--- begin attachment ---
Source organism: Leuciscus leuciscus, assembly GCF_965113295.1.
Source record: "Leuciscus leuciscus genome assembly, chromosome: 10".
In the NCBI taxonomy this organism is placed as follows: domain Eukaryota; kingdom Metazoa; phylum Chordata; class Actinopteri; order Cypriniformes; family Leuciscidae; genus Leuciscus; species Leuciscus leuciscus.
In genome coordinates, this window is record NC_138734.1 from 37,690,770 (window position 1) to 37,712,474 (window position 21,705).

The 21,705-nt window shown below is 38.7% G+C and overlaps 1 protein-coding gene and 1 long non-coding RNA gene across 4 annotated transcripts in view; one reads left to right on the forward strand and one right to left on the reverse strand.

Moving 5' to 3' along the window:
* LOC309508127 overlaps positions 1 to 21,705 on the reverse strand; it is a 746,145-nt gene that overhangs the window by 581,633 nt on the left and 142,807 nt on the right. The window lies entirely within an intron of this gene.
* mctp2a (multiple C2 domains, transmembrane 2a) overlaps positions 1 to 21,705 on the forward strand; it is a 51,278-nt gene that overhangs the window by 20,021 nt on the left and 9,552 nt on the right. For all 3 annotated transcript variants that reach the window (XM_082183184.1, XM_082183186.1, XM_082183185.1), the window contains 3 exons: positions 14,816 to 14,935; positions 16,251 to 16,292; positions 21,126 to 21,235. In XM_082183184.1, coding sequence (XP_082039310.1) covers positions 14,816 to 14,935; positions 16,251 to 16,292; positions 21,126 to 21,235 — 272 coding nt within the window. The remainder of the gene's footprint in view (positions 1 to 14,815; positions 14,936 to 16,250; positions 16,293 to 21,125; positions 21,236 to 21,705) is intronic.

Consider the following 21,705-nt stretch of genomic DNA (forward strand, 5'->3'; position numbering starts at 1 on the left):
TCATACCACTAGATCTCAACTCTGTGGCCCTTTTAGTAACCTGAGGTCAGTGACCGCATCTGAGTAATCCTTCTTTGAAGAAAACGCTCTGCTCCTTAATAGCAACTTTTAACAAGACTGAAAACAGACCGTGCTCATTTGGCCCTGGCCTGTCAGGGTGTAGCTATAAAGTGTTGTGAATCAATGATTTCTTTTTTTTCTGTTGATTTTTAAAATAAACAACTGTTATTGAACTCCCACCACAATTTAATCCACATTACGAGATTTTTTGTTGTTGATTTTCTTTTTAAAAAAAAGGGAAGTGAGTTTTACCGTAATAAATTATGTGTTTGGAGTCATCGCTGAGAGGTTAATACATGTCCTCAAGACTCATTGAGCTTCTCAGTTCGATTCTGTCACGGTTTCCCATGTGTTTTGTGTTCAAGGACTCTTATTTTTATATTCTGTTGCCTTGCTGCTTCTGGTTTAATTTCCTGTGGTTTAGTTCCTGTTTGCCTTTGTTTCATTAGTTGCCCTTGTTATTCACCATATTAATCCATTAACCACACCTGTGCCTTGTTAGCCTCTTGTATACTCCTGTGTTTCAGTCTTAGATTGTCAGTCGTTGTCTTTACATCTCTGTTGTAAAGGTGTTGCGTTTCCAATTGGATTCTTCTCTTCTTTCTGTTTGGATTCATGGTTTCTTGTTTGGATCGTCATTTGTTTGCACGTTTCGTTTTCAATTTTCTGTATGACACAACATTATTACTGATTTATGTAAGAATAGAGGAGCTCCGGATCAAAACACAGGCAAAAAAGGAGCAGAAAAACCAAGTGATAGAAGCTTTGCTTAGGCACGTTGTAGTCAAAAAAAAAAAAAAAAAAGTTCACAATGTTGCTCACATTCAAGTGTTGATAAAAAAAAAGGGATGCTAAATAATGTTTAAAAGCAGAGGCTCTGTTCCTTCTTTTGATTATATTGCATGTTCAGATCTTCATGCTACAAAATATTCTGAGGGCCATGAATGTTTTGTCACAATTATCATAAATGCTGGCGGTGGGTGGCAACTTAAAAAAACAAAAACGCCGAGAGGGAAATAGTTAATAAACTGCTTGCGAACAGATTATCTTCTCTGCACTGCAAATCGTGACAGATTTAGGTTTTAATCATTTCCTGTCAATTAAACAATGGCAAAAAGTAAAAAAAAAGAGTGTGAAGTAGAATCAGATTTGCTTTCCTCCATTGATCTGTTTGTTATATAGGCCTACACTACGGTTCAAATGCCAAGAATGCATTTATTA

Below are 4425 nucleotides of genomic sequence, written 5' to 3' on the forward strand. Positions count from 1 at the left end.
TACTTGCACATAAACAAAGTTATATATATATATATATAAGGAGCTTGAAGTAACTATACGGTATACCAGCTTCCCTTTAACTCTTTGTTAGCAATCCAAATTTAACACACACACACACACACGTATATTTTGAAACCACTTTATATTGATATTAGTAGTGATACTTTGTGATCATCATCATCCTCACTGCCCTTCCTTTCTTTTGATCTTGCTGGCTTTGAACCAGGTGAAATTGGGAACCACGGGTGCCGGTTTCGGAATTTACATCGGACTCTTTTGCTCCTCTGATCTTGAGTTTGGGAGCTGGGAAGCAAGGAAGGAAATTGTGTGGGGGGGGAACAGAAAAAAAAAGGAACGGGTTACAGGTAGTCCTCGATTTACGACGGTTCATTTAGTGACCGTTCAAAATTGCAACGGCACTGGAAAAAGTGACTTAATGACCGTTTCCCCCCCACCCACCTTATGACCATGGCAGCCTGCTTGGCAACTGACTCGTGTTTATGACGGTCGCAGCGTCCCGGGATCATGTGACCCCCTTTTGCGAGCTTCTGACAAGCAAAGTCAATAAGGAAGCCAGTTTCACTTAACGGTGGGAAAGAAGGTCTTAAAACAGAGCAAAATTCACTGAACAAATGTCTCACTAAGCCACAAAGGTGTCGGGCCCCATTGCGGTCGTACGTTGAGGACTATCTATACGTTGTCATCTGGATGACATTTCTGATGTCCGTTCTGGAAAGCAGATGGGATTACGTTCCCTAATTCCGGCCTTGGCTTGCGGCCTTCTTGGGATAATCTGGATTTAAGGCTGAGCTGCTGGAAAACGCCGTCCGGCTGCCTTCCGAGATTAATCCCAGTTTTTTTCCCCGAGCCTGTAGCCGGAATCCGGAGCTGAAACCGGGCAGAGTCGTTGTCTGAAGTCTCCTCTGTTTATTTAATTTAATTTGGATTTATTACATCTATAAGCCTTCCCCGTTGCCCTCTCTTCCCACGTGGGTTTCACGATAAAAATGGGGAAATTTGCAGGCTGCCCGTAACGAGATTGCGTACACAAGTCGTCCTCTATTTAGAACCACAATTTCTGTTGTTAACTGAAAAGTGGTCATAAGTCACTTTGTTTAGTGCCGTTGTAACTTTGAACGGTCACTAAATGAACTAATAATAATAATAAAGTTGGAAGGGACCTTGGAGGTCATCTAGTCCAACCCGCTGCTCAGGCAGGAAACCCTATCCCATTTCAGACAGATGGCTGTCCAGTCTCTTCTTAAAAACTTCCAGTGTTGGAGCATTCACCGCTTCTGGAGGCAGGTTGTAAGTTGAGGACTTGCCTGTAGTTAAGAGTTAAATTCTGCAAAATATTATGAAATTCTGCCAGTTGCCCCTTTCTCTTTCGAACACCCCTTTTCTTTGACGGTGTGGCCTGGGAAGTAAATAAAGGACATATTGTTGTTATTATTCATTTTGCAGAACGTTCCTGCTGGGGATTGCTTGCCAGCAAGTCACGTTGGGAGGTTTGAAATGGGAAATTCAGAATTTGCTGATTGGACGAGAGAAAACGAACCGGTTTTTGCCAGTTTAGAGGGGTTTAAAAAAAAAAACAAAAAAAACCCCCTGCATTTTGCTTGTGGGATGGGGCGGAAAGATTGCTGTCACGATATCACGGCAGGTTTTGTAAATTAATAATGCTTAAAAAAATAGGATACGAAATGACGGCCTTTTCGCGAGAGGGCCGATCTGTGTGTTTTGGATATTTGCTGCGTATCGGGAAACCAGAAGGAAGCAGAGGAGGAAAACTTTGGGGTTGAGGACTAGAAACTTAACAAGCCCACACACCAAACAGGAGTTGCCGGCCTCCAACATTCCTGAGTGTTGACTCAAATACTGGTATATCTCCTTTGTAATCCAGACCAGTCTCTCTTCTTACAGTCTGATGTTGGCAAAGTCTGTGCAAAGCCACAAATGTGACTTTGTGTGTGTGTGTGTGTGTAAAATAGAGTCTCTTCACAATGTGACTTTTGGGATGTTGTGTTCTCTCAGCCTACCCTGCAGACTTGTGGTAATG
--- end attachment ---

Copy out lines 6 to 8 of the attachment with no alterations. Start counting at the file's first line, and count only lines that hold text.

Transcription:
Moving 5' to 3' along the window:
* LOC309508127 overlaps positions 1 to 21,705 on the reverse strand; it is a 746,145-nt gene that overhangs the window by 581,633 nt on the left and 142,807 nt on the right. The window lies entirely within an intron of this gene.
* mctp2a (multiple C2 domains, transmembrane 2a) overlaps positions 1 to 21,705 on the forward strand; it is a 51,278-nt gene that overhangs the window by 20,021 nt on the left and 9,552 nt on the right. For all 3 annotated transcript variants that reach the window (XM_082183184.1, XM_082183186.1, XM_082183185.1), the window contains 3 exons: positions 14,816 to 14,935; positions 16,251 to 16,292; positions 21,126 to 21,235. In XM_082183184.1, coding sequence (XP_082039310.1) covers positions 14,816 to 14,935; positions 16,251 to 16,292; positions 21,126 to 21,235 — 272 coding nt within the window. The remainder of the gene's footprint in view (positions 1 to 14,815; positions 14,936 to 16,250; positions 16,293 to 21,125; positions 21,236 to 21,705) is intronic.